Ecological speciation occurs when reproductive isolation arises due to adaptive divergence between populations inhabiting ecologically different environments (Schluter 2000; Nosil 2012). This process now has considerable empirical support from a wide range of taxa (Schluter 2000; Rundle and Nosil 2005; Funk et al. 2006; Nosil 2012; Shafer and Wolf 2013) – yet it is clearly not ubiquitous. For instance, a growing number of studies seeking evidence of reproductive barriers between populations in different environments have failed to find them or have found that they are very weak (reviews: Hendry 2009; Nosil et al. 2009). At the same time, a growing number of studies report speciation in the apparent absence of ecological differences (Rundell and Price 2009; Svensson 2012). These variable results highlight the value of considering the relative contributions of multiple reproductive barriers in taxa that vary in their progress toward speciation – whether ecological or otherwise. Such analyses should prove useful in attempting to delineate the conditions that do and do not promote ecological speciation – and the combinations of reproductive barriers that are most important.
A reproductive barrier that should be particularly powerful and ubiquitous is selection against migrants, which occurs when individuals adapted to one environment (or habitat or resource) immigrate to (or start to use) another environment (Hendry 2004; Nosil et al. 2005). In such cases, local adaptation is expected to reduce the fitness of immigrants through either lower survival (“immigrant inviability”: Nosil et al. 2005) or lower fecundity or mating success (“immigrant infecundity”: Smith and Benkman 2007). Selection against migrants is expected to be important and common for several reasons. First, it often acts early in the life cycle (e.g., cross-type mating would usually occur later) and so is expected to capture more of the total isolation (Nosil et al. 2005). Second, it acts as an “automatic magic trait” in that divergent selection acts directly on the traits that also influence reproductive isolation (Servedio et al. 2011). Third, the many reciprocal transplant experiments that have been conducted across diverse organisms frequently find lower survival or fecundity in individuals moved between environments (Schluter 2000; Nosil et al. 2005; Hereford 2009).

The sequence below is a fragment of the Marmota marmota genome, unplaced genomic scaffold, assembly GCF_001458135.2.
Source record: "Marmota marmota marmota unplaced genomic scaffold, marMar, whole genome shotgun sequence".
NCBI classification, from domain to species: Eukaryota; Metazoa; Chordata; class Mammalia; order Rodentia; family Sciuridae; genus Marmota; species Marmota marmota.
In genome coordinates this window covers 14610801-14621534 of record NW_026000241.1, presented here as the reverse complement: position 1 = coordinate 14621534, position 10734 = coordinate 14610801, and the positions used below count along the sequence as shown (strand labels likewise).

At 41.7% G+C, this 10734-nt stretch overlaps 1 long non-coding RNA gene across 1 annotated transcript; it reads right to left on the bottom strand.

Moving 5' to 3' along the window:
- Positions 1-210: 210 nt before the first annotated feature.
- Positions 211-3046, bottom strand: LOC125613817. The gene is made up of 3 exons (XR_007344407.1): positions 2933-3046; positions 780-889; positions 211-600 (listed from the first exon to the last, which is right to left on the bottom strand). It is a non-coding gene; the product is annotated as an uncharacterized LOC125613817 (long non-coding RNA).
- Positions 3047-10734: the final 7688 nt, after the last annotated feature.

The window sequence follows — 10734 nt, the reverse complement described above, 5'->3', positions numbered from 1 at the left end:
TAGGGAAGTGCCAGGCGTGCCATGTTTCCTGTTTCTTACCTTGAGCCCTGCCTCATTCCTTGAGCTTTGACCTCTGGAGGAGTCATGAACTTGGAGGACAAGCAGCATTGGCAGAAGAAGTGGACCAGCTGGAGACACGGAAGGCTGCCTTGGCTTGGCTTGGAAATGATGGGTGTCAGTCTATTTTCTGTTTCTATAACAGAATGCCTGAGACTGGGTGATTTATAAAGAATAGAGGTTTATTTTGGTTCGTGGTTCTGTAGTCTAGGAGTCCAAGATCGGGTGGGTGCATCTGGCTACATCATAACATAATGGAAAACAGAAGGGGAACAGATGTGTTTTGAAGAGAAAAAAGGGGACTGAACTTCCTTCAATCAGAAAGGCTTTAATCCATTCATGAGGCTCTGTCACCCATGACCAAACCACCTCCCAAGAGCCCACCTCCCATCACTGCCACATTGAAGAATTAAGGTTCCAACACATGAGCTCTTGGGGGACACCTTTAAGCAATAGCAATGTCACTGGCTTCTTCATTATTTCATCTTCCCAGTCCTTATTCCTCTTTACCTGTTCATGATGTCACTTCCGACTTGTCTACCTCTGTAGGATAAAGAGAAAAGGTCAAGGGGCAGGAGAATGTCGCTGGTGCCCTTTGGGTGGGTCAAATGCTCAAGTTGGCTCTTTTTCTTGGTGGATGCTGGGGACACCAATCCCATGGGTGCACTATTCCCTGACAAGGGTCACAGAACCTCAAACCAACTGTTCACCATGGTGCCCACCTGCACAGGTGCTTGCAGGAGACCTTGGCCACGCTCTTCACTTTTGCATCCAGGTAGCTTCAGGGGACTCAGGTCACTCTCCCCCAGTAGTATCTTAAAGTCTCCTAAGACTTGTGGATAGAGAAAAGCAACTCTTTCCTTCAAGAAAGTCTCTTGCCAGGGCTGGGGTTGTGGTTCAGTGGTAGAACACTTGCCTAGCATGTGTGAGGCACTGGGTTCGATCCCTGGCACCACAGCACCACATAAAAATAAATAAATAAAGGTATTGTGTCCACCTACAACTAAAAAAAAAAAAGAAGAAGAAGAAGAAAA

Two contrasting predictions can be made in the context of selection against migrants. First, populations living in very different environments and showing strong divergence in adaptive traits should show local superiority (e.g., survival and growth should be higher for local than for immigrant individuals in a given environment; Kawecki and Ebert 2004; Nosil et al. 2005; Hereford 2009; Blanquart et al. 2013). Second, populations showing low divergence in adaptive traits should show small (if any) differences in fitness between local and immigrant individuals in a given environment. The second situation might occur if the environments are not very divergent or if adaptive divergence is constrained for some reason, such as high gene flow (Räsänen and Hendry 2008). The latter context is particularly interesting, because it presents a case where ecological speciation might be predicted (divergent selection is strong) but cannot be achieved. We test these two predictions in lake/stream threespine stickleback (Gasterosteus aculeatus; Fig. 1) from the Misty Lake watershed in British Columbia, Canada.
Threespine stickleback are a good model for studying progress toward ecological speciation because they show dramatic adaptive divergence between populations in different environments (review: Bell and Foster 1994; McKinnon and Rundle 2002), but highly variable progress toward ecological speciation (Berner et al. 2009; Hendry et al. 2009). That is, in some population contrasts, reproductive barriers can be very strong, whereas in others, similar barriers can be weak or absent (e.g., Jones et al. 2008; Hendry et al. 2009; Raeymaekers et al. 2010; Räsänen et al. 2012). This variation provides excellent opportunities to uncover the factors that promote and constrain progress toward ecological speciation (Hendry et al. 2009).